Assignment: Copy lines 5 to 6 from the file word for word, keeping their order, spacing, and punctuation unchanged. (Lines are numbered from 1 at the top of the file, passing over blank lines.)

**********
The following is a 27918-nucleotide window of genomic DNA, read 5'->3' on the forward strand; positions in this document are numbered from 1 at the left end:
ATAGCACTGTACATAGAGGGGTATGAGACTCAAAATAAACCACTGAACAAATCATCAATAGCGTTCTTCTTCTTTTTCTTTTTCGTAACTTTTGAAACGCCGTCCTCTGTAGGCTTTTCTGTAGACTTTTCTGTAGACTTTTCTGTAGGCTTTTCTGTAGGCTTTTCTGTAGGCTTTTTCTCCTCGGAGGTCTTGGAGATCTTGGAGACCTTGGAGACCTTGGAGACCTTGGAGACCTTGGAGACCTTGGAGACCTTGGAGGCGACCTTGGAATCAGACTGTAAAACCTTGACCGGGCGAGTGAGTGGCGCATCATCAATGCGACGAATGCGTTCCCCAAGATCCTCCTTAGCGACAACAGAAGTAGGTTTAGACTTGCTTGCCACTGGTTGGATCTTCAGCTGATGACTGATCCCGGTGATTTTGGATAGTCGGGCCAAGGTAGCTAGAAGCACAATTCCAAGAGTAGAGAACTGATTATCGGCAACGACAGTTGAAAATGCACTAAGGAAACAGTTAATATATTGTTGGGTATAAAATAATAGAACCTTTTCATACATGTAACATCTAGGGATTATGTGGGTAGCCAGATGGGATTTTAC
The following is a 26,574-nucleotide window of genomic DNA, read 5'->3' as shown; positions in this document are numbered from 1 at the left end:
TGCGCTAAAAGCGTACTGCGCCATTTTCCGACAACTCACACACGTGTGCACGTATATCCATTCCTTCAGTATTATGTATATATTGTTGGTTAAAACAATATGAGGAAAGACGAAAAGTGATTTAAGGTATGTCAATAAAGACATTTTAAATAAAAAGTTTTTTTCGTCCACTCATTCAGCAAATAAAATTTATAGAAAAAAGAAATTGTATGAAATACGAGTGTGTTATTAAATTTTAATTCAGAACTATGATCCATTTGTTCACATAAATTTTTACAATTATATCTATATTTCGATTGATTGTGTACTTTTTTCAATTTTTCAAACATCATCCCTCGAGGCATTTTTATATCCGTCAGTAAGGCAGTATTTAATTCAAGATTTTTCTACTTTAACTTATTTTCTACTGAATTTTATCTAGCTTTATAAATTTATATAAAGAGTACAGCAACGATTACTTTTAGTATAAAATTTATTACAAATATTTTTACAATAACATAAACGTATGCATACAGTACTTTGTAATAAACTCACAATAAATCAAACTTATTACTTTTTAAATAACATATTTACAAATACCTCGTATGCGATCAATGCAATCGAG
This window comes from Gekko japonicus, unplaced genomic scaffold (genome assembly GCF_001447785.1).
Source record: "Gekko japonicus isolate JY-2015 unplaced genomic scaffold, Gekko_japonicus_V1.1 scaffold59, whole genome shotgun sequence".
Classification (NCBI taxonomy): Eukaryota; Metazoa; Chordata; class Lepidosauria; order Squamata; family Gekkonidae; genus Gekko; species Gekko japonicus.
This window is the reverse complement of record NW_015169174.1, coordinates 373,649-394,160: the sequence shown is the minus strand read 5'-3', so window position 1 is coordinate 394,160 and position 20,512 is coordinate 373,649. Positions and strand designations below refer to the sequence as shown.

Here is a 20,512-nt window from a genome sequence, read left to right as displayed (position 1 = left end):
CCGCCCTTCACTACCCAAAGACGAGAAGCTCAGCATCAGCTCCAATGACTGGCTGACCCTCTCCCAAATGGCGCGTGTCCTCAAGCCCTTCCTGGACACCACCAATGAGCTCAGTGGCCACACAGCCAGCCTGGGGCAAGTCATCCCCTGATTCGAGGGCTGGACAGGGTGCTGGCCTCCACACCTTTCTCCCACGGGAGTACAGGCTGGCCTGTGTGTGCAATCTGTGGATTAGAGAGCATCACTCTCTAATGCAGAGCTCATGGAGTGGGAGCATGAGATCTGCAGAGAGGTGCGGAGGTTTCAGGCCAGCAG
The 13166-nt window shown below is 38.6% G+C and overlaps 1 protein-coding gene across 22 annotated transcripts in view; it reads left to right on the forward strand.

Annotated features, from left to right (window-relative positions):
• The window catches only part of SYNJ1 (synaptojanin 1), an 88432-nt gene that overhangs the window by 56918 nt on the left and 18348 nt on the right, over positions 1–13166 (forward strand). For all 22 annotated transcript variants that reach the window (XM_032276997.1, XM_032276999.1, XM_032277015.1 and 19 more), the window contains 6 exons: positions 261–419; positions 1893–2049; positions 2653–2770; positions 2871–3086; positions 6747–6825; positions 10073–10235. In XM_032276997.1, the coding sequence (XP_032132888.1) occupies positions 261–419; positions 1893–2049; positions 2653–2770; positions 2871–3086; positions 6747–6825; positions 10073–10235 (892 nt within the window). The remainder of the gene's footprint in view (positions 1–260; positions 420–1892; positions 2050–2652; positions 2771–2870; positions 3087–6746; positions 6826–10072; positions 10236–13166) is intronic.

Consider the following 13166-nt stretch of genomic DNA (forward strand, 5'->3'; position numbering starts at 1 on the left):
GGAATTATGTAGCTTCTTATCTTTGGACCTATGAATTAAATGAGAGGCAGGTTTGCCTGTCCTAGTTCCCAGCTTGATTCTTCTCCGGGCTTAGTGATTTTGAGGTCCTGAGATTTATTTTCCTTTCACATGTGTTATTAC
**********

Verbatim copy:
This window comes from Gekko japonicus, unplaced genomic scaffold (genome assembly GCF_001447785.1).
Source record: "Gekko japonicus isolate JY-2015 unplaced genomic scaffold, Gekko_japonicus_V1.1 scaffold59, whole genome shotgun sequence".